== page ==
Looking Back

‘Agaw armas’ in 1897

When we celebrate the declaration of Philippine independence on June 12, do we remember the other events that led to Kawit? Textbook history tells us the outcome of the Philippine Revolution and the Philippine-American War but forgets the details. How were battles fought? What kind of guns and bladed weapons did the revolucionarios and insurrectos use on the enemy? What kind of injury will these weapons inflict? These details, often ignored as “trivial,” are what make our story move; these details make history come alive.

Living in Tokyo for the past three months drew me on a pilgrimage to the Rizal monument in Hibiya Park across from the Imperial Hotel and also to the Artemio Ricarte memorial in Yamashita Park, Yokohama. Both visits encouraged me to trace the footsteps of other heroes in Meiji Japan who are overshadowed by Jose Rizal and the romantic interlude with Usui Seiko or O-sei san.


It is not well known that Juan Luna visited Japan, leaving us with paintings of local scenery now in the National Museum. It is not well known that Artemio Ricarte’s wife, Agueda Esteban, ran a Philippine restaurant in Yokohama called the “Karihan Luvimin” that was patronized by Filipinos in transit to or from Manila, like Manuel Luis Quezon. It is not well known that Rizal’s friend, Mariano Ponce, lived in 637 Miyokoji Yama, Kitagata, Korakigun, Yokohama, at the turn of the 20th century. From his Yokohama home, Ponce conducted a public relations campaign for the cause of Philippine independence. He entertained sympathetic Japanese journalists and politicians, a Korean prince, and even Dr. Sun Yat-sen, known as the Father of Modern China.

Part of Ponce’s correspondence was published in 1932 as “Cartassobre la revolucion 1897-1900.” It provided details that make boring history move. In a letter addressed to Ferdinand Blumentritt and dated May 1897, Ponce provided an update on the progress of the Philippine Revolution that began in Balintawak (or Pugad Lawin) in August 1896.


These random jottings reminded me of the Metro Briefs section of today’s Inquirer:

“On March 30 [1897] in Pasong Balite (Polo, Bulakan) at nine in the morning, a column of 450 Spanish and Volunteers from Sta. Maria initiated an attack against 120 insurrectos with 10 horsemen(jinetes), cannons (lantacas) and ammunition, all well entrenched under the command of a chief named Capistrano. They resisted combat of five hours, resulting in the flight of the Spanish who shouted ‘Viva España!’ as they fled, leaving 58 casualties on the battlefield including the captain who commanded the column and a lieutenant. The fallen rose to 183, according to the confession of eight wounded prisoners who were well cared for. The well entrenched Tagalogs, suffered no more than three casualties and seven wounded. They recovered 52 Mausers, two Remingtons, and ammunition.

“The Rebel Council of War tried one of the prisoners for having slapped the cadaver of the captain, saying, ‘You’re to blame for what happens.’ The man on trial manifested that he was very resentful because the captain commanded them to advance after seeing the advantageous position of the enemy…

“On April 2 [1897] combined columns from Novaliches, San Francisco del Monte, Caloocan and Polo with around 800 men went to attack Pasong Balite defended by 50 Tagalogs under the command of the same Capistrano. They resisted for seven hours but at the end of their ammunition abandoned the trenches for more strategic locations after causing the fall of 200 Spaniards. Our side suffered only one casualty and four wounded due to their advantageous position.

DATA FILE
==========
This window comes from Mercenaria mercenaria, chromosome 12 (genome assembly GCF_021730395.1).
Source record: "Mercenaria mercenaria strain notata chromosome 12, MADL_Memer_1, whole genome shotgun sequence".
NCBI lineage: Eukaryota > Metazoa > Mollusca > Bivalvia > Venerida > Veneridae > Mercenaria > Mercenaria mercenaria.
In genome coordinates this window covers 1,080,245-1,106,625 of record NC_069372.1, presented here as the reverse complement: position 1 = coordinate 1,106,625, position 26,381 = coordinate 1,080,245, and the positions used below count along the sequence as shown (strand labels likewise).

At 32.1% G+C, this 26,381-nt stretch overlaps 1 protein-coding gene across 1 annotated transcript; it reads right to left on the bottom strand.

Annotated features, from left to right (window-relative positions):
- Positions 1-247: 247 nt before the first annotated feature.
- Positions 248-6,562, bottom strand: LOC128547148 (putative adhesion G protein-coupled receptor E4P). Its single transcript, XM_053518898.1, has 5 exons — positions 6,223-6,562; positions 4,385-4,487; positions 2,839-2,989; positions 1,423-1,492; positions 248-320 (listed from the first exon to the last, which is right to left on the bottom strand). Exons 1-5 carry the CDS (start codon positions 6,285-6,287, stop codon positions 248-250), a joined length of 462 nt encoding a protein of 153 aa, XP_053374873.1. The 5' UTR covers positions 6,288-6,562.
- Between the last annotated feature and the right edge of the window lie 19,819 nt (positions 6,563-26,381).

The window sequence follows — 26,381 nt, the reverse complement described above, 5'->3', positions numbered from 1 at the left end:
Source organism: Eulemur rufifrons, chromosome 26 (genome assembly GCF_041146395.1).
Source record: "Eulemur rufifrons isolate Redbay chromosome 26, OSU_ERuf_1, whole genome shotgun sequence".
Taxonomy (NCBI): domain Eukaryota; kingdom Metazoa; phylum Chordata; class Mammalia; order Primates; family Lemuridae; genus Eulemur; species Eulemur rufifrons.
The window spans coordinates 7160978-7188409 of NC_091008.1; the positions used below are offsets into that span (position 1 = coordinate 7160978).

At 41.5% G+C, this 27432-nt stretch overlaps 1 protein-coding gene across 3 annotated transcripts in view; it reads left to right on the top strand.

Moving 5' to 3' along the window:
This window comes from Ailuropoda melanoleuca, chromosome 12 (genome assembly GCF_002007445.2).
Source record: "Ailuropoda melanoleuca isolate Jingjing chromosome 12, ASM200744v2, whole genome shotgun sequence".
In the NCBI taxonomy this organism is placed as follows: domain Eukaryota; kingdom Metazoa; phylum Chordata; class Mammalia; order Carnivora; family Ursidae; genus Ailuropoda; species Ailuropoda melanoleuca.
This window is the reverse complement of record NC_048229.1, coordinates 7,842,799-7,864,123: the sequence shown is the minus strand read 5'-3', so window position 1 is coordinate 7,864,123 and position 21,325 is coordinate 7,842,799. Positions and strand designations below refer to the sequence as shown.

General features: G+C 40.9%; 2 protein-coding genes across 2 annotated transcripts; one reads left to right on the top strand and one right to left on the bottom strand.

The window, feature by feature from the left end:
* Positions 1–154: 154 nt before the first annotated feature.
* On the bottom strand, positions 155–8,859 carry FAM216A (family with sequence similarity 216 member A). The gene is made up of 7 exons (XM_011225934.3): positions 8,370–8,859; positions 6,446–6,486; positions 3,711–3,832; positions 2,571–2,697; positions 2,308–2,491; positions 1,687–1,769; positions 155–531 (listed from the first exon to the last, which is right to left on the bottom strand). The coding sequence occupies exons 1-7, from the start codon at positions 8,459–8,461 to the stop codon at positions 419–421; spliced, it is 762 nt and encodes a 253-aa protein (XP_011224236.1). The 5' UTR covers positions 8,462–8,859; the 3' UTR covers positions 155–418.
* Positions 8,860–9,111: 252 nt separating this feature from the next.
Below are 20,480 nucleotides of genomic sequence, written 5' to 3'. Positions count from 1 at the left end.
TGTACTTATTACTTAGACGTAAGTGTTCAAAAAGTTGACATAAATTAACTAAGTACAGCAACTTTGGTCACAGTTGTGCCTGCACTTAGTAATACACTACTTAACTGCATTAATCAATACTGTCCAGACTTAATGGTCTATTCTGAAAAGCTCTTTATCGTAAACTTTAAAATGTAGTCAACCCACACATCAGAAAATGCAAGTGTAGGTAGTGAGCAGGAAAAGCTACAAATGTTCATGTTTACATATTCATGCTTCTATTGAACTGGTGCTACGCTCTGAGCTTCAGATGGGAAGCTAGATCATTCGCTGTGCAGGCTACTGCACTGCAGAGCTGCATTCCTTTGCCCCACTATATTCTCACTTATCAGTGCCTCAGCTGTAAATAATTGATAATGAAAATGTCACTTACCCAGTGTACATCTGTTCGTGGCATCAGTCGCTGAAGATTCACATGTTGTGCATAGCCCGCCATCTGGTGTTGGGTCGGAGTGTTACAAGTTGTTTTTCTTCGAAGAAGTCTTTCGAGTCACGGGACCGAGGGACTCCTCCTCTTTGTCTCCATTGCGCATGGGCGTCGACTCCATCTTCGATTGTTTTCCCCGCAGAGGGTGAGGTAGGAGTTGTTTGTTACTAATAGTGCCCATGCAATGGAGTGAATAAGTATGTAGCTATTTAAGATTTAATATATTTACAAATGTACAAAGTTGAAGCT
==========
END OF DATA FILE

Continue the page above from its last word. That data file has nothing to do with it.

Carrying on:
“In Tanque (Caloocan) on April 14, an advance party of five Tagalogs discovered a loyal column of 200 men. The Tagalogs purposely chose a site and, posted behind some trees, exchanged fire with the Spanish killing a colonel, a cabo and nine soldiers, causing much injury between them and a lieutenant.

“In Marilao (Bulakan) on 16 April six young boys from 14 to 16 years of age armed with puñales (knives) undertook a surprise attack in the train station garrisoned by nine Spanish and four natives. Caught by surprise, seven Spaniards were killed even before they could take their arms. Captured were: two natives, five Mausers, two Remingtons and ammunition.

“In Pamitinan, Montalban, half a kilometer from this province of Manila, was a a well defended Tagalog camp. Columns from Manila, Mariquina, Pasig and San Mateo attempted to attack it on the 7th and 9th April but seeing the situation and defense of the camp, they retired a great distance away without firing a single shot.


“In Jaen, Nueva Ecija, one of the rebel capitals, Enrique Zamora with 11 men attacked the convento at nightfall on April 9 and snatched seven guns from the well armed Native Volunteers  meeting no resistance…”

These are mere tidbits from history, but they show how “agaw armas (weapon snatching)” was done in the past. They show troop movements that we can plot on a map and visualize in our minds. These are details on how the poorly armed but determined Katipuneros fought to gain independence from Spain. Without details, we have no story. Without an engaging story, history remains fossilized in a textbook instead of being relevant to our lives and our times.

( Comments are welcome in my Facebook Fan Page.)

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TAGS: featured column, Filipino heroes in japan, philippine independence, Philippine Revolution, Philippine-american war
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